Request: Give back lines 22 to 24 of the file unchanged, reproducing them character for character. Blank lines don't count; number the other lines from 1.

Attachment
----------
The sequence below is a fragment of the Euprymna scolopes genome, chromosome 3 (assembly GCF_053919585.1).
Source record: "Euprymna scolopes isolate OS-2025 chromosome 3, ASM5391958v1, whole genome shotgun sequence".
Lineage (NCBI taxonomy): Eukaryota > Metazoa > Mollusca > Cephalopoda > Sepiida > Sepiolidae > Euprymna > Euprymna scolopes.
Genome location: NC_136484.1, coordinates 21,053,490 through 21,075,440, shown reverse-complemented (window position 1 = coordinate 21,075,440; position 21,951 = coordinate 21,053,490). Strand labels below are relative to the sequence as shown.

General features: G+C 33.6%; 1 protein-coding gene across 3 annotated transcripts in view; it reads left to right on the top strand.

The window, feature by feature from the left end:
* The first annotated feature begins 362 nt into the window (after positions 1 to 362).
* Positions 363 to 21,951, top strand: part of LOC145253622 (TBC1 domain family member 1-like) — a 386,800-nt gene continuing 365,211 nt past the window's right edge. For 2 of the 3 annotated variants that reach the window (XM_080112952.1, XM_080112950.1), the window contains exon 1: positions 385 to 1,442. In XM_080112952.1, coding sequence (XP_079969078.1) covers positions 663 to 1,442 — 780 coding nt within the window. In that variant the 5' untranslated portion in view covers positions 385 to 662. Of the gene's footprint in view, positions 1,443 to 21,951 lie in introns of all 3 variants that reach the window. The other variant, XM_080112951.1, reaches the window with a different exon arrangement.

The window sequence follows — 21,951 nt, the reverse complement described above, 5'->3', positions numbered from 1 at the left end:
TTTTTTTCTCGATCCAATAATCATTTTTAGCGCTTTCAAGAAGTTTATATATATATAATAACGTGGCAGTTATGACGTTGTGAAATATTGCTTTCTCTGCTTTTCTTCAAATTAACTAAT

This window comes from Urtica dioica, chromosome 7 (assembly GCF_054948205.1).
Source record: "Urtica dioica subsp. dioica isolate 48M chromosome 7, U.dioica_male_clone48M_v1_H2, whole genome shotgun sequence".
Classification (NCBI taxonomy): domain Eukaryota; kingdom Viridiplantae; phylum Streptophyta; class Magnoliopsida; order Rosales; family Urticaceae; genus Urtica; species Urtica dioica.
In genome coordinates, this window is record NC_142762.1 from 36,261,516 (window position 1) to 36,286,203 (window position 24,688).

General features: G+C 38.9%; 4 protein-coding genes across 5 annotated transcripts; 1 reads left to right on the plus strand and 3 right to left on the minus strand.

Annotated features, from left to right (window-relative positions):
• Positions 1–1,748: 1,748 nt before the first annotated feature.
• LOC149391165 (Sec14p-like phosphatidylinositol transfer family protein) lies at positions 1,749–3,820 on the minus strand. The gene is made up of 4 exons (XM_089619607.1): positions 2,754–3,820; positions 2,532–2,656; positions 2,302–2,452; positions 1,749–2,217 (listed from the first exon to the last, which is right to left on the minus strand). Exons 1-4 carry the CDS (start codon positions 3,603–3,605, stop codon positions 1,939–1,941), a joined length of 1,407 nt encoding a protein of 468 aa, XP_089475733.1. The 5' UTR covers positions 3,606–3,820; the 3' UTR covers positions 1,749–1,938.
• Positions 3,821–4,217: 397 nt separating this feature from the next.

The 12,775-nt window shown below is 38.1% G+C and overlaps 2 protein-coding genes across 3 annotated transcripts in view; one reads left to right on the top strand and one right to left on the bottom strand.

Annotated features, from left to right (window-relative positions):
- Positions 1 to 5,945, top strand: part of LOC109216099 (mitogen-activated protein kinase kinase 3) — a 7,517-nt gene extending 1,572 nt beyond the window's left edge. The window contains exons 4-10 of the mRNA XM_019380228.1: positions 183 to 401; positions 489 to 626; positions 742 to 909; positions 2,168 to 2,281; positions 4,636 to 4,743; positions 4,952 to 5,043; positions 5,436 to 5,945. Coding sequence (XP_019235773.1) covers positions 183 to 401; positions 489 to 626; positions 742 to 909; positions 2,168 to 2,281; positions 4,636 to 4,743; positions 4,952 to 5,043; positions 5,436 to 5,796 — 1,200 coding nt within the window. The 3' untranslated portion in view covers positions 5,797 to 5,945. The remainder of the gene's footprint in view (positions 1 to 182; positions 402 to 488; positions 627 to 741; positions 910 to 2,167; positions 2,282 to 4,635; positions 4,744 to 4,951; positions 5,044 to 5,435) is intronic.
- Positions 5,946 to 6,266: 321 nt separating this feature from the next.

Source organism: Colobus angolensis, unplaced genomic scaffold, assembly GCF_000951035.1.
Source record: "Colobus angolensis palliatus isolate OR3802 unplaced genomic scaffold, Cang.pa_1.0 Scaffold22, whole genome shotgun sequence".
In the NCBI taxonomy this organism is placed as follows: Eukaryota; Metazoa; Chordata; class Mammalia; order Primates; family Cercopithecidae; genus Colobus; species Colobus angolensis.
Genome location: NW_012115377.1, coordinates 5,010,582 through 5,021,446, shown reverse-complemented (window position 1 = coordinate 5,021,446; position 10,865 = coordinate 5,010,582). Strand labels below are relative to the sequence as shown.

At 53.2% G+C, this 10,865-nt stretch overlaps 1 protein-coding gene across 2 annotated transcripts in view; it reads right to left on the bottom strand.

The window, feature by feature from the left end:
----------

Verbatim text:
- Positions 1 to 5,945, top strand: part of LOC109216099 (mitogen-activated protein kinase kinase 3) — a 7,517-nt gene extending 1,572 nt beyond the window's left edge. The window contains exons 4-10 of the mRNA XM_019380228.1: positions 183 to 401; positions 489 to 626; positions 742 to 909; positions 2,168 to 2,281; positions 4,636 to 4,743; positions 4,952 to 5,043; positions 5,436 to 5,945. Coding sequence (XP_019235773.1) covers positions 183 to 401; positions 489 to 626; positions 742 to 909; positions 2,168 to 2,281; positions 4,636 to 4,743; positions 4,952 to 5,043; positions 5,436 to 5,796 — 1,200 coding nt within the window. The 3' untranslated portion in view covers positions 5,797 to 5,945. The remainder of the gene's footprint in view (positions 1 to 182; positions 402 to 488; positions 627 to 741; positions 910 to 2,167; positions 2,282 to 4,635; positions 4,744 to 4,951; positions 5,044 to 5,435) is intronic.
- Positions 5,946 to 6,266: 321 nt separating this feature from the next.

Source organism: Colobus angolensis, unplaced genomic scaffold, assembly GCF_000951035.1.